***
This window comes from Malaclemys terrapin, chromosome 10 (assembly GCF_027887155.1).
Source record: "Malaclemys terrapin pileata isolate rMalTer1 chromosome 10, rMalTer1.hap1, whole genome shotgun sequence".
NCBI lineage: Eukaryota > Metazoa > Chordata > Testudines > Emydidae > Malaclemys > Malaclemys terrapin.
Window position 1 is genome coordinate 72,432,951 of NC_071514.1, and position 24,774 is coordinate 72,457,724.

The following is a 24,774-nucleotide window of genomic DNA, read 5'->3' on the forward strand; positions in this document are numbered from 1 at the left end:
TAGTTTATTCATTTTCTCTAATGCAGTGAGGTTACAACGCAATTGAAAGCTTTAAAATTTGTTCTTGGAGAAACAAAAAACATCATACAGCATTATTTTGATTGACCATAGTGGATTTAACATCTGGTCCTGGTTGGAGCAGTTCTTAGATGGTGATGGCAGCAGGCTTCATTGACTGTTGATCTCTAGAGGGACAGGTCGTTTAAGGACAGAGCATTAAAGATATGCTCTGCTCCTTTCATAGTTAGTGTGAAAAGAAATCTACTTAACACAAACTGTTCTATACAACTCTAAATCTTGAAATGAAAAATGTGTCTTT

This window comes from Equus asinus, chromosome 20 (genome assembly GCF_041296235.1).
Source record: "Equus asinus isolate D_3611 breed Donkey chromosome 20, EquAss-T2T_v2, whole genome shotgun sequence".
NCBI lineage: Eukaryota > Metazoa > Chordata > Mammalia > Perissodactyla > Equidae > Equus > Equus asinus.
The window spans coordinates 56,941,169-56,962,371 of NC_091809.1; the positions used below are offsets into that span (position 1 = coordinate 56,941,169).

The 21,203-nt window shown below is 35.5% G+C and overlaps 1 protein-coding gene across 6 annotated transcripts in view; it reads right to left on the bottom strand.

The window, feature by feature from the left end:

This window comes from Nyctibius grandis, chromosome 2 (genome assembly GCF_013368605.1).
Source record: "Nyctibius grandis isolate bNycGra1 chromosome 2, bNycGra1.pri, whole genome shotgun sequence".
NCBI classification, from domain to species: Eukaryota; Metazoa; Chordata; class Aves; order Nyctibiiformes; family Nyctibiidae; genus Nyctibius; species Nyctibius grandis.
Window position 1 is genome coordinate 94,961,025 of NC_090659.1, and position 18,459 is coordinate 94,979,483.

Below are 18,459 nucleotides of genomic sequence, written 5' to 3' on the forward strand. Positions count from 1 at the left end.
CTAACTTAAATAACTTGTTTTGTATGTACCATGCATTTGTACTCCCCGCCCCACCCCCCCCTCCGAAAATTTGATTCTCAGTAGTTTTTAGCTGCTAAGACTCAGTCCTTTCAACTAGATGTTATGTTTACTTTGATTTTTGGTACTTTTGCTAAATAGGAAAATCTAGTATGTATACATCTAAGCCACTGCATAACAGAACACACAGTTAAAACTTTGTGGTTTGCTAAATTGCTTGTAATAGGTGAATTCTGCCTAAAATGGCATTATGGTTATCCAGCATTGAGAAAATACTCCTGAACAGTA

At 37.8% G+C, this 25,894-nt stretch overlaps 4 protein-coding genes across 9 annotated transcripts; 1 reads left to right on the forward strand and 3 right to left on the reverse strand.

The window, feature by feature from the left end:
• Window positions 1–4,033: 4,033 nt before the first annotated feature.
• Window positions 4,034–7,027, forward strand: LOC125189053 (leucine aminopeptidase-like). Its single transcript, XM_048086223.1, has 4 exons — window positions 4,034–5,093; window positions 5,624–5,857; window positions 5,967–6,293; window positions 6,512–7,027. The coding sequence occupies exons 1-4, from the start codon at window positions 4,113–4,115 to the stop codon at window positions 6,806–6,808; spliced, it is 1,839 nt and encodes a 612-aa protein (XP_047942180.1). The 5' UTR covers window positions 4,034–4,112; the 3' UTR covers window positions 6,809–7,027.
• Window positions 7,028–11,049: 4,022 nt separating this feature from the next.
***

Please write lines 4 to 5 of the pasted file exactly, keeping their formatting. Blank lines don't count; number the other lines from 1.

Window position 1 is genome coordinate 72,432,951 of NC_071514.1, and position 24,774 is coordinate 72,457,724.

The following is a 24,774-nucleotide window of genomic DNA, read 5'->3' on the forward strand; positions in this document are numbered from 1 at the left end: